Chances are very few of them got done, and the results weren’t as impactful because you were juggling time between a lot of different things that all demanded different skills, approaches, and mindsets. We can’t serve everyone and do it well enough.

If we serve people amazingly well, they will talk about us. They will refer us. To others in our niche (because they are likely to know them). You can develop stronger referral relationships because they are people who serve the same niche in complementary ways.

When does niching have to get creative?

So why not niche? Usually, people are worried it will close doors to great opportunities (or) their mission seems non-nichable. But there are a lot of creative ways to niche that don’t restrict your paths to growth. So rather than focusing on why not to do it all, let’s talk about how to do it creatively so it doesn’t restrict your ability to show up like you want to.

Here are a few common areas where creative niching is vital.

You are a jack or jane of all trades or consider yourself a multi-potentialite.

That’s me. I sell my self as your phone-a-friend for all areas of your business. I coin myself as an expert generalist. But I still niche. I just have to niche in different areas. For me, that shows up in how I package, price, and deliver my services; company size; and the values of my customers.

Your target market is the everyday Jane or Joe.

I had this discussion with a client whose goal is to make their service accessible to everyone. Making a sport available to an everyday person is a niche! If you structure the language right, you’ll naturally draw in people who secretly want to learn and experience it, but feel as though they aren’t qualified, and you’ll create a great experience for them. They will be the first to sign up! The expert that wants peak performance is going to look elsewhere when they see your branding, and that’s ok. They won’t get the same level of service in a classroom full of people doing this primarily for the enjoyment factor.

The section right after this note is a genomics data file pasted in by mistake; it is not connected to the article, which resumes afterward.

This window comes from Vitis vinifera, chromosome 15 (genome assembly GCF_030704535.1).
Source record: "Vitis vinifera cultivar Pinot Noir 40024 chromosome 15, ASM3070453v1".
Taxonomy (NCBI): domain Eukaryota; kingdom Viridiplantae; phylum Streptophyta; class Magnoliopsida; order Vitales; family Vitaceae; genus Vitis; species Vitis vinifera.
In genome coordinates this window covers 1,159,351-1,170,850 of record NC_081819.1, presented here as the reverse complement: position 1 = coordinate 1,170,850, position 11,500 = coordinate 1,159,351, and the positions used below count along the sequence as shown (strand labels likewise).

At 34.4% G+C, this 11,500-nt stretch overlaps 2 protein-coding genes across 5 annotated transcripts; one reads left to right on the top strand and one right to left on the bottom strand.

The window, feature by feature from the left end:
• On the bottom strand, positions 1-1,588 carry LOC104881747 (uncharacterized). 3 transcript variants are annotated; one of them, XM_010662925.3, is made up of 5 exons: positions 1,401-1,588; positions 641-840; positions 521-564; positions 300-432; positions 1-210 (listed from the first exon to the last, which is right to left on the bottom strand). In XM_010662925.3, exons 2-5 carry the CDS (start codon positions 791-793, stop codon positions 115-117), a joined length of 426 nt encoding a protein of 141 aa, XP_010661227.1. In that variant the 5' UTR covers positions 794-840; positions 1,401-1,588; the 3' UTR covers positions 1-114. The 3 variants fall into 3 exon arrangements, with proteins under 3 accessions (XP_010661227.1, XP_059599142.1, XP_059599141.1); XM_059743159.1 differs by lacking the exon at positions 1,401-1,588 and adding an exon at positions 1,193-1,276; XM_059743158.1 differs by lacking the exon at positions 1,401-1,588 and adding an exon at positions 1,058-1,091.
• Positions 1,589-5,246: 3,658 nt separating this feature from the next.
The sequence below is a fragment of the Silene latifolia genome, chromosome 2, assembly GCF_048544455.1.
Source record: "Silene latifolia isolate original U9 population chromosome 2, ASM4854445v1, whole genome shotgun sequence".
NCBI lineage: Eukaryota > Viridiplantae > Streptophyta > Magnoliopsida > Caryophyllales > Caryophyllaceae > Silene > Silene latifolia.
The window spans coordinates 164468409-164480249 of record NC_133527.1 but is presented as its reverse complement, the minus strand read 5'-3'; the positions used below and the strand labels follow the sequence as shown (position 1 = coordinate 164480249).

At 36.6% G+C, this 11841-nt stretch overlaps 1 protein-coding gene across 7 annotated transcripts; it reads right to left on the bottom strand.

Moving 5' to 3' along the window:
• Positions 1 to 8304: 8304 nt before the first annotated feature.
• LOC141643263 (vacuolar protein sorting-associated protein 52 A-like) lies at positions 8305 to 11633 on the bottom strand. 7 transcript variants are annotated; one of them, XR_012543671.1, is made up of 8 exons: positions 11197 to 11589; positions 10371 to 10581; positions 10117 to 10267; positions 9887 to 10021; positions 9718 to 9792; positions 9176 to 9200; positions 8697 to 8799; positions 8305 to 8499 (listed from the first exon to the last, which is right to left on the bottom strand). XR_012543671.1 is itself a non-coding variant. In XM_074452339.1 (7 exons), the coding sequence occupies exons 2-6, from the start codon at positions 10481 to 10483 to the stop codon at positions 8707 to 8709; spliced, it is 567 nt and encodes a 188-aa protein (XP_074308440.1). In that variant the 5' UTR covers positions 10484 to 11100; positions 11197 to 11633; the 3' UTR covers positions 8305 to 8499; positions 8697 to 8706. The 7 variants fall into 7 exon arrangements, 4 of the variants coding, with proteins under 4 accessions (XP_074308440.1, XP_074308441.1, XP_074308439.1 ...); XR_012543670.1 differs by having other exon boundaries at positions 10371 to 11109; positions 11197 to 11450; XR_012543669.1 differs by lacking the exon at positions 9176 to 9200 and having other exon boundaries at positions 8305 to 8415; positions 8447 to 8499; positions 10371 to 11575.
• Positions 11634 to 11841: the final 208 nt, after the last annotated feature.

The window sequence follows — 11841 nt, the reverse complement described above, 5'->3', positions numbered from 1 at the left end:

And if you want to do both, that’s ok. Just don’t be afraid to brand and market separately and know that you’re going to have extra work to deliver well in both spaces.

Your expertise can scale beyond a specific customer-segment.

Sometimes what we do can benefit so many people. In this case, you can niche, but you need to do it on the business model and values; not the industry or customer. More on that later!

What are creative ways you can niche?


This is the obvious one. But it can have some pitfalls. It introduces you to risk if there’s a dive in that industry. So you have to add diversity into your offerings that mitigate some of those risks.

Life situation